New legislation may include a statutory requirement for an EIA to be done in a prescribed manner for specific development activities. When carrying out an EIA it is thus essential to be fully aware of the statutory requirements and the legal responsibilities of the concerned institutions. These are best given as an annex to the terms of reference. The legal requirements of the country must be satisfied. New laws can impose an enormous burden on the responsible agencies. The statutory requirement to carry out an EIA for specific projects will, for example, require expert staff to carry out the study, as well as officials to review the EIA and approve the project.
Laws designating what projects require EIA should, ideally, limit the statutory requirements to prevent EIA merely becoming a hurdle in the approval process. This will prevent large volumes of work being carried out for little purpose. Most legislation lists projects for which EIA is a discretionary requirement. The discretionary authority is usually the same body that approves an EIA. This arrangement allows limited resources to be allocated most effectively. However, it is essential that the discretionary authority is publicly accountable.
When external financial support is required it will also be necessary to satisfy the obligations of the donor organization. Most major donors now require an EIA for projects relating to irrigation and drainage. Chapter 6 gives details of publications outlining the requirements of the main donors.
The function of environmental legislation can vary. It is not easy to give a precise definition of when an EIA is needed. Therefore the statutory requirement for an EIA is not particularly well suited to law. On the other hand many of the most important environmental hazards are easily addressed by law. For example, it is straightforward to set legal limits for pollution, flow levels, compensation etc: here the problem is one of enforcement. It is normal for an EIA to assess the acceptability or severity of impacts in relation to legal limits and standards. However, it is important to highlight cases where existing standards are insufficiently stringent to prevent adverse impacts and to recommend acceptable standards. Enforcement problems can be partially addressed by changing institutional structures.
Laws relating to irrigated lands are complex and according to an FAO study of five African countries they are not generally applied (FAO, 1992). There are conflicts between modern and customary laws: the former tend to be given prominence although the latter are usually strong locally. Traditional and customary rights have often developed in very different historical and political contexts and can vary greatly over a short distance. They may also be mainly oral and imprecise. Local participation in the preparation of the EIA will help to understand important customary rights and highlight possible weaknesses in any proposed development.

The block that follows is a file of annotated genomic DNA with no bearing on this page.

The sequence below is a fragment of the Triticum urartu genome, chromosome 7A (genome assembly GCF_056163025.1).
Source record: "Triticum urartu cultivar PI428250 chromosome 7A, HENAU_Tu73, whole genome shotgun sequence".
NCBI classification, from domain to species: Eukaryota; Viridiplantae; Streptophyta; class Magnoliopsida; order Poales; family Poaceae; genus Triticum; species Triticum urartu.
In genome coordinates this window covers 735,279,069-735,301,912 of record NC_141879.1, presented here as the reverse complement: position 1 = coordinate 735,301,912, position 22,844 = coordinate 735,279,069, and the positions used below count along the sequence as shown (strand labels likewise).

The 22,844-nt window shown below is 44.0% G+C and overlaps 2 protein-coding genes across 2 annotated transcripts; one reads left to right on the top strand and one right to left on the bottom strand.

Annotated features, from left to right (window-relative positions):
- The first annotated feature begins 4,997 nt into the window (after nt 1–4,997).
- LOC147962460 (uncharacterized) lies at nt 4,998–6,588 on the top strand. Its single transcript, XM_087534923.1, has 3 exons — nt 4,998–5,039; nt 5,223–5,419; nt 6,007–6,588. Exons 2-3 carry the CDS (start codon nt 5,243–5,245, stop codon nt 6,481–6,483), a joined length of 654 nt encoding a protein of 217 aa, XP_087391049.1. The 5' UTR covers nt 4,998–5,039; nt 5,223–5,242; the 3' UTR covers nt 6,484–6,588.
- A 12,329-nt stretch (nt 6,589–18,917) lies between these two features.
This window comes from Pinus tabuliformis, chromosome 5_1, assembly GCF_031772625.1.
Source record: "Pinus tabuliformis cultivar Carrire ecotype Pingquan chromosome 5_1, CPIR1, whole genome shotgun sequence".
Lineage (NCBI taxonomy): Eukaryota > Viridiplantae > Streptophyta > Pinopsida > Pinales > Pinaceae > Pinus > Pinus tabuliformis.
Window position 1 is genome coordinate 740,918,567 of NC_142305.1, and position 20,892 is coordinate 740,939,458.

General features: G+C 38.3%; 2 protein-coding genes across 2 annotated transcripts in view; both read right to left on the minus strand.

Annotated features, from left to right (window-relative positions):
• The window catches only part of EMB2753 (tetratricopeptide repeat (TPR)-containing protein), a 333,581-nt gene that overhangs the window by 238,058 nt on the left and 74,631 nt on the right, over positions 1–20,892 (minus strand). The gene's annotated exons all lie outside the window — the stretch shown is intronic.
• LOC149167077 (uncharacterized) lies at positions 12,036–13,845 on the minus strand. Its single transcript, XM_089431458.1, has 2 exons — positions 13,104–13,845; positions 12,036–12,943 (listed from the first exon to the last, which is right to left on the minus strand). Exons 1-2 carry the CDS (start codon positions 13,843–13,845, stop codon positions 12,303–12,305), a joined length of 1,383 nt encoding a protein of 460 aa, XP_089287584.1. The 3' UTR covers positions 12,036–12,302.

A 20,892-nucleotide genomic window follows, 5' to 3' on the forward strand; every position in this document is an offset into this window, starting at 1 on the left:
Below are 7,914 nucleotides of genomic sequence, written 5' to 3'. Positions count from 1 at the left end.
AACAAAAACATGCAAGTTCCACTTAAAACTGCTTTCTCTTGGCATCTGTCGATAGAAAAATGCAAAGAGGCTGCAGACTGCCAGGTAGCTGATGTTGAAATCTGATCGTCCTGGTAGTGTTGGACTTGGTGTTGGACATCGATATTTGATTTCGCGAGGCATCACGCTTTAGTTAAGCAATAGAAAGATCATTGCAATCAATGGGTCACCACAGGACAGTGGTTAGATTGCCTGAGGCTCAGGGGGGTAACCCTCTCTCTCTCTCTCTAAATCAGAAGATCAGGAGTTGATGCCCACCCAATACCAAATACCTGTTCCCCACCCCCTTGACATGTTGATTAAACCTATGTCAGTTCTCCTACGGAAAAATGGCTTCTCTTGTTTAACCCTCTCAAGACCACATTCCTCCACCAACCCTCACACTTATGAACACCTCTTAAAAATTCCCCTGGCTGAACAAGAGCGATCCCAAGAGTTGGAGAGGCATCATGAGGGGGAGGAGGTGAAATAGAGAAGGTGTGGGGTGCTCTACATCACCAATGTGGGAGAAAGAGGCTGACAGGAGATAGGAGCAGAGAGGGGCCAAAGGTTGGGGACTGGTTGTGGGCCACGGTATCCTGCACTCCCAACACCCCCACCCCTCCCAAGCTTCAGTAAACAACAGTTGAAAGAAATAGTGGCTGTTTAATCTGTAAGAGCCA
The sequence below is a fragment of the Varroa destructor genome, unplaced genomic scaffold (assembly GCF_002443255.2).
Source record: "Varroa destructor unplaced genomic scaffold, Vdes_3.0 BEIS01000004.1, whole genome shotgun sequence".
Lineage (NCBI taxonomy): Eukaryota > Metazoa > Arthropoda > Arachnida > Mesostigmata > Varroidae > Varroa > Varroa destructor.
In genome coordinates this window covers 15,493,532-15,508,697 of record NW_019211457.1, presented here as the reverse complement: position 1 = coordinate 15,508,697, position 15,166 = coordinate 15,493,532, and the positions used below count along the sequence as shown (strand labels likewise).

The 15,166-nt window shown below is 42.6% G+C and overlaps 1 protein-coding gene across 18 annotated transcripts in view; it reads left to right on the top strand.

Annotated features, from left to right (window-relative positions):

Building institutional capacity
To carry out an EIA
To implement the recommendations of an EIA
To carry out an EIA
It may be desirable to have both a Ministry of the Environment (which will have responsibility for setting norms and new legislation) and an Environmental Protection Agency, EPA, (as a coordinating authority to orchestrate the cross-sectoral EIA activity). Whatever the institutional structure, the ministry promoting the development will usually be required to carry out an EIA or to commission others to carry it out on their behalf. The EIA will then be approved or otherwise by the central regulating authorities. To enable this process to function satisfactorily trained staff will be required in:
the environmental authority for commissioning and effective review and approval of EIAs;
the technical authority for carrying out EIAs or preparing terms of reference or guidelines for others to do the work; and,
Universities and the private sector, should the work be put out to contract.
There is thus a clear need for skilled professional staff in a variety of organizations who are familiar and competent with EIAs.
To achieve the required skills, training should cover all educational levels. Environmental studies should be introduced in schools and universities so that future expertise is nurtured. In-service training for both professional staff and technicians is important. Senior planners and decision makers also need to attend short environmental awareness programmes so that they appreciate the issues raised in EIA reports and can make enlightened decisions.